North Star Minerals
North Star Mineral's Green Clay
North star minerals has clay used for making cement that produce, on average, 785 tons fewer of CO2 emissions than standard calcium carbonate for each 1000 tons of his green clay used. This is according to Larie Richardson, President of North Star. They call this clay the Green Clay, to reflect on it's environmental friendly nature.
For background information, the cement making process involves heating limestone (CaCO3) in a kiln. This produces Calcuim Oxide (CaO) and carbon dioxide (CO2). The carbon dioxide is discharged, and is currently blamed for Global Warming. In any event, Larie looked for ways to reduce the CO2 emission from the cement process, and being a geologist, looked at finding new types of clay for producing cement - the geological approach. After kicking many rocks in the desert and conducting tons of sampling and testing, Larie found his current deposits. His clays do not have nearly as much CO2 in them as Limestone, since it has a lot of Alumina, some iron and silica in addition to the CaO. All of these are required to produce cement, but produce very little CO2 in the process.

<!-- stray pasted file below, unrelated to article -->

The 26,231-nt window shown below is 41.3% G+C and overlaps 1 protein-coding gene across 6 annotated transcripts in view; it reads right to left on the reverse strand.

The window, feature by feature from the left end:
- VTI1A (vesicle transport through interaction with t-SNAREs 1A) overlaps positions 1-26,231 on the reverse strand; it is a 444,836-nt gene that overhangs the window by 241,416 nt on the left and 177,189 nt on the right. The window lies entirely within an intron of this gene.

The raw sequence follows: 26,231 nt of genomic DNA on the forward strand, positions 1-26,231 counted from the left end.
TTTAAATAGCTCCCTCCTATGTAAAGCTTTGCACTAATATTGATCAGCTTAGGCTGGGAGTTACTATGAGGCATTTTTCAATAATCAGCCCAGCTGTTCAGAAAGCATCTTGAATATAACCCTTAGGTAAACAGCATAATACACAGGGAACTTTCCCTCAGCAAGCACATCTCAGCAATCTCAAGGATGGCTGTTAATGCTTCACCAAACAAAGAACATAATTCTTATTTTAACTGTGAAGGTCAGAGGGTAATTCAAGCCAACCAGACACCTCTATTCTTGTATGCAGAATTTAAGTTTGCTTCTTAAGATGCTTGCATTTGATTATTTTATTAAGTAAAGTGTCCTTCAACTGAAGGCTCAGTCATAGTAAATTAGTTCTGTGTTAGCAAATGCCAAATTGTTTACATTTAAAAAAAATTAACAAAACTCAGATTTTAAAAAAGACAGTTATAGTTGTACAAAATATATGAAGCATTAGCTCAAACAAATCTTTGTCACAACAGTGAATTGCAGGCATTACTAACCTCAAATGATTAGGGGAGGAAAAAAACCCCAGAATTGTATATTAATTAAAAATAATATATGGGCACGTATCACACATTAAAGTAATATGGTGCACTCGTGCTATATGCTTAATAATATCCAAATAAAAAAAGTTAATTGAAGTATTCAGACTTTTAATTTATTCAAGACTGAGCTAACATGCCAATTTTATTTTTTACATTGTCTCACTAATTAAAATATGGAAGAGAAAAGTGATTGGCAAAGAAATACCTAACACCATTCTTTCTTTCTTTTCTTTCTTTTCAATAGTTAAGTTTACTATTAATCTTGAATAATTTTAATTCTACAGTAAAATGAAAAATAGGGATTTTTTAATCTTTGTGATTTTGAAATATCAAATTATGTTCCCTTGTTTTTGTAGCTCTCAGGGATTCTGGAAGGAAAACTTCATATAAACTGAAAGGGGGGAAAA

According to Larie's calculations, "there are 785 tons of CO2 not released per 1,000 tons of CaO in his clays. The details of the calculations are as follows.
The molecular weight of CaO is 56.0774 and the molecular weight of CO2 is 44.0095 grams per mole. The molecular weight if CaCO3 is 100.0869 g/m. The ratio of CO2 to CaO is 44.0095 to 56.0774. Accordingly, the CO2 not produced per 1,000 tons of his clays burned in the cement process is that ratio (0.7848). Multiplying 0.7848 times 1000 leads to the 785 tons mentioned above."
Since everyone is currently concerned with manufacturing and producing products, while putting less carbon dioxide into the atmosphere, here is a way to reduce emissions by changing raw materials that produce much less carbon dioxide, in the first place. Who could argue with that approach?
More Information on the Green Clay
Mine received slight damage from 2009 Station Fire. Photos.
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